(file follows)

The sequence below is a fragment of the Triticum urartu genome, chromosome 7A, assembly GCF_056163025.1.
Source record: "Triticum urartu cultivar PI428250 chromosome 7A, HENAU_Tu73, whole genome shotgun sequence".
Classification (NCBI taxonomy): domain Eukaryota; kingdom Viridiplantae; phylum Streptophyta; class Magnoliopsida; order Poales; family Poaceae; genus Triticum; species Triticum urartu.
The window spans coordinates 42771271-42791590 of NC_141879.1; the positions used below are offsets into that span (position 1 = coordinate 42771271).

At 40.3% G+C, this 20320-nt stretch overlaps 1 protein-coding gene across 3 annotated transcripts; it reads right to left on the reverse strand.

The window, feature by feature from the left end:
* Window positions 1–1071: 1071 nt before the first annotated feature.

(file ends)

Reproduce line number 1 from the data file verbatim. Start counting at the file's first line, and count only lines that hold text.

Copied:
The sequence below is a fragment of the Triticum urartu genome, chromosome 7A, assembly GCF_056163025.1.